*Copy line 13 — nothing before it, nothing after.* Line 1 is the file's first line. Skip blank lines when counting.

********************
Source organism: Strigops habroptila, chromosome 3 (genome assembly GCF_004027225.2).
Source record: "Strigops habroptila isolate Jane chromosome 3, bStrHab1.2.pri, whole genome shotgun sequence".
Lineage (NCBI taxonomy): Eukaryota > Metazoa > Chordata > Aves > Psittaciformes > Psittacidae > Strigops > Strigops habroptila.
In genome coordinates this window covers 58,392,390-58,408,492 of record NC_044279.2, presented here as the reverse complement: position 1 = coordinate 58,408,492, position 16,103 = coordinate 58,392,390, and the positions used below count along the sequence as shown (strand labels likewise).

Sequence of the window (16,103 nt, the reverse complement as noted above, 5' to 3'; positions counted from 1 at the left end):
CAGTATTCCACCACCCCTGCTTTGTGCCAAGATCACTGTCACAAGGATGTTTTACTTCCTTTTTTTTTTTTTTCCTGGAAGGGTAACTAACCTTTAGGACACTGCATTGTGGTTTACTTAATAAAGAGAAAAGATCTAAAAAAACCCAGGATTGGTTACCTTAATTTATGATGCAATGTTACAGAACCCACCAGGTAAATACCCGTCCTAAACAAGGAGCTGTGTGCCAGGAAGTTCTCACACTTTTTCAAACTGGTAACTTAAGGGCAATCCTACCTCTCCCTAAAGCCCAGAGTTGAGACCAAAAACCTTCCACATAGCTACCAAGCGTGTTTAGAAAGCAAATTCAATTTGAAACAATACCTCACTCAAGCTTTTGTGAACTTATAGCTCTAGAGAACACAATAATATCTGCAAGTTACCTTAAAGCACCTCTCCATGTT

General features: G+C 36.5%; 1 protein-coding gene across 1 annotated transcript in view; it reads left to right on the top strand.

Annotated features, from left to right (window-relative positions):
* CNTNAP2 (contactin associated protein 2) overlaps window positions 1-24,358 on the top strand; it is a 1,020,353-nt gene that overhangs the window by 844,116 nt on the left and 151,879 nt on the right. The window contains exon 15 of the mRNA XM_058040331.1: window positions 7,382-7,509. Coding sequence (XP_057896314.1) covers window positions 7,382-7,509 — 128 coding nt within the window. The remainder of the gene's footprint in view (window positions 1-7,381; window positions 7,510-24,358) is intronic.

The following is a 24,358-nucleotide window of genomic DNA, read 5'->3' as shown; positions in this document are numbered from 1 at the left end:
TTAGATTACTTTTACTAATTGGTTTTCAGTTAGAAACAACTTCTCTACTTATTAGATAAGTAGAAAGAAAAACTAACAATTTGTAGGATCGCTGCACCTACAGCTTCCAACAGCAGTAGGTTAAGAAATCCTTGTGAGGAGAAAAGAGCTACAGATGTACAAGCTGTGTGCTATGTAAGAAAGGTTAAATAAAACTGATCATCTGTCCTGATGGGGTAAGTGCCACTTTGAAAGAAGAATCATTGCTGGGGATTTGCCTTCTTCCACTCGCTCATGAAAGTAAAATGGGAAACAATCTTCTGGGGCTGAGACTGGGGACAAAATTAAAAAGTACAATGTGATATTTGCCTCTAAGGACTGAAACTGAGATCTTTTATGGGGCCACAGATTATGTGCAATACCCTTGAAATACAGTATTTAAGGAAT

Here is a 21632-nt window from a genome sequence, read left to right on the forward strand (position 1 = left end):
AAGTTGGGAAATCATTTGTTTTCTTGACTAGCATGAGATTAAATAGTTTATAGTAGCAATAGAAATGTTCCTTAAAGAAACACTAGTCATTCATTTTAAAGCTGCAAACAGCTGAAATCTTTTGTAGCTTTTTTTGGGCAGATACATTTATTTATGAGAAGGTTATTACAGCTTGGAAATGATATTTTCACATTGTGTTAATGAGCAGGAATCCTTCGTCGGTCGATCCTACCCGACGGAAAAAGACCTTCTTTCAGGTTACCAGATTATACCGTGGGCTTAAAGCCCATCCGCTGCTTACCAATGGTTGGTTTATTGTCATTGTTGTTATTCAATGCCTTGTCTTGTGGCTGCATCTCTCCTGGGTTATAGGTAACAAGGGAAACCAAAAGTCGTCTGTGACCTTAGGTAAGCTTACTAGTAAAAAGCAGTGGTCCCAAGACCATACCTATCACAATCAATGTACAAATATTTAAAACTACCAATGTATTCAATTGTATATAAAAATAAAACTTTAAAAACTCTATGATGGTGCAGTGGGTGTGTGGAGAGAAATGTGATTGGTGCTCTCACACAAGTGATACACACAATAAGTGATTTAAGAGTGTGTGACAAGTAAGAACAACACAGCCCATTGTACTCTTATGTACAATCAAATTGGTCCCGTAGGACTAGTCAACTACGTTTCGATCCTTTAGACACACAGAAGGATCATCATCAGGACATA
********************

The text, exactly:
AAGTTGGGAAATCATTTGTTTTCTTGACTAGCATGAGATTAAATAGTTTATAGTAGCAATAGAAATGTTCCTTAAAGAAACACTAGTCATTCATTTTAAAGCTGCAAACAGCTGAAATCTTTTGTAGCTTTTTTTGGGCAGATACATTTATTTATGAGAAGGTTATTACAGCTTGGAAATGATATTTTCACATTGTGTTAATGAGCAGGAATCCTTCGTCGGTCGATCCTACCCGACGGAAAAAGACCTTCTTTCAGGTTACCAGATTATACCGTGGGCTTAAAGCCCATCCGCTGCTTACCAATGGTTGGTTTATTGTCATTGTTGTTATTCAATGCCTTGTCTTGTGGCTGCATCTCTCCTGGGTTATAGGTAACAAGGGAAACCAAAAGTCGTCTGTGACCTTAGGTAAGCTTACTAGTAAAAAGCAGTGGTCCCAAGACCATACCTATCACAATCAATGTACAAATATTTAAAACTACCAATGTATTCAATTGTATATAAAAATAAAACTTTAAAAACTCTATGATGGTGCAGTGGGTGTGTGGAGAGAAATGTGATTGGTGCTCTCACACAAGTGATACACACAATAAGTGATTTAAGAGTGTGTGACAAGTAAGAACAACACAGCCCATTGTACTCTTATGTACAATCAAATTGGTCCCGTAGGACTAGTCAACTACGTTTCGATCCTTTAGACACACAGAAGGATCATCATCAGGACATA